This time we will look at percentages of white & asian students, of students with limited or no english proficiency, students who are poor, students in special education, and also the percentages of students ‘proficient’ in reading, from 2007 through 2010.
First, the percentages of white and asian students enrolled in the tested grades:
As you can see, the percentage of white or asian students has not been large in the past few years, in any of these categories. However, in the regular public schools, in the grades tested, the percentage of white and asian students has gone up from about 7% to about 10%, which seems significant to me. But again, please remember that lots of grades do NOT get tested, and therefore the real percentage for DCPS as a whole, including those non-tested grades, could be higher, lower, or the same.
I also notice that the fraction of white or asian students in the charter schools appears to be very low, less than half of the percentage for all of the publicly-funded schools in DC. Apparently, the fears of some that charter schools would become a refuge for white, middle-class-background students, away from majority-black regular DC public schools, has not come to pass. (At least not yet.)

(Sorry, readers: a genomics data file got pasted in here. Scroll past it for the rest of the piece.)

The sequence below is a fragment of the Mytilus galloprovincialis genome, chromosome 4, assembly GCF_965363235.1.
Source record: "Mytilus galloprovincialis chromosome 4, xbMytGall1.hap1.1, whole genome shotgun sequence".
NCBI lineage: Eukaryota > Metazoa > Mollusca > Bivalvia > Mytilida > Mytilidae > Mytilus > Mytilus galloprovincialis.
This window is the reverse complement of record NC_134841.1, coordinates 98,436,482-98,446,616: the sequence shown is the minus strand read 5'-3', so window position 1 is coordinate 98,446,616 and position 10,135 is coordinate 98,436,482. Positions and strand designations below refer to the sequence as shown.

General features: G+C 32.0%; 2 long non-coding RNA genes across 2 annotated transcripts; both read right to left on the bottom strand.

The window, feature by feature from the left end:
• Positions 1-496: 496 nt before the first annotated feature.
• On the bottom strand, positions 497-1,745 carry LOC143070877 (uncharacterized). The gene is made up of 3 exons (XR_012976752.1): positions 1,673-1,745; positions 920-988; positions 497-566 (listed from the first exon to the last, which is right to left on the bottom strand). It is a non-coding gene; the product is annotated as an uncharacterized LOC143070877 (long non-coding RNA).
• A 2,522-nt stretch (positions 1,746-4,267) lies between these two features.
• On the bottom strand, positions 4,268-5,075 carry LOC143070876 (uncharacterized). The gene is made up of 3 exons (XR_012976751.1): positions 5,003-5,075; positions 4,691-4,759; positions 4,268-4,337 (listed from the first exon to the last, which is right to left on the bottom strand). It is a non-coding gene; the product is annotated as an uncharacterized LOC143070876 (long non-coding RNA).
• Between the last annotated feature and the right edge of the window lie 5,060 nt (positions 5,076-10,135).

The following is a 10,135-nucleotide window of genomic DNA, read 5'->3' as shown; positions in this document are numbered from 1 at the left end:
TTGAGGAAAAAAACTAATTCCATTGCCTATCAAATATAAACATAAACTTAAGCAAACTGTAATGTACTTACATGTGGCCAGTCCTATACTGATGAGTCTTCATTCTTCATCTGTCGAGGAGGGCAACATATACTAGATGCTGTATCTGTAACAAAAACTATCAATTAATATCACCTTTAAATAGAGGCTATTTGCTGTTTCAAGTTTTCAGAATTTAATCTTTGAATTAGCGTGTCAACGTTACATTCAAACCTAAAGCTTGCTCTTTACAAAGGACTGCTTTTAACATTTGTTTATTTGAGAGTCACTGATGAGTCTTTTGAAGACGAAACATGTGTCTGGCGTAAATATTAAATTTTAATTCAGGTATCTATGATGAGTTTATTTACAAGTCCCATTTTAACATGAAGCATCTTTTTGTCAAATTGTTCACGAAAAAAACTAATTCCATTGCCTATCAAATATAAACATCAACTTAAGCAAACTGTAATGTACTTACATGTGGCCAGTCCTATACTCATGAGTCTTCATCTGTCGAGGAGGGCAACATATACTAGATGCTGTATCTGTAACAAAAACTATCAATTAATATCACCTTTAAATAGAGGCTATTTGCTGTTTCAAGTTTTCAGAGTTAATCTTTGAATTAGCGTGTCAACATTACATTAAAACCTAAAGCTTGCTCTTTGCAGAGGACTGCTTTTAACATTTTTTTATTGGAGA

Next, let’s look at percentages of students who are educationally disabled (students in special education). Here is the graph and table:
As you can see, these graphs are all pretty close to horizontal, meaning not a lot of change. Is the change that we see, the slight wiggles upwards or downwards as we read from left to right, significant? I don’t know for sure, but I doubt it.
What I think IS significant is that the proportion of students receiving special education services in the charter schools is much lower than the proportion of those students in the regular public schools. As you can see, a bit more than 20% (one student in five) in the regular public schools receives special education services. THOSE SERVICES ARE LABOR-INTENSIVE, SO THEY ARE EXPENSIVE. However, in the charter schools, the fraction is roughly 13% (about one student in eight).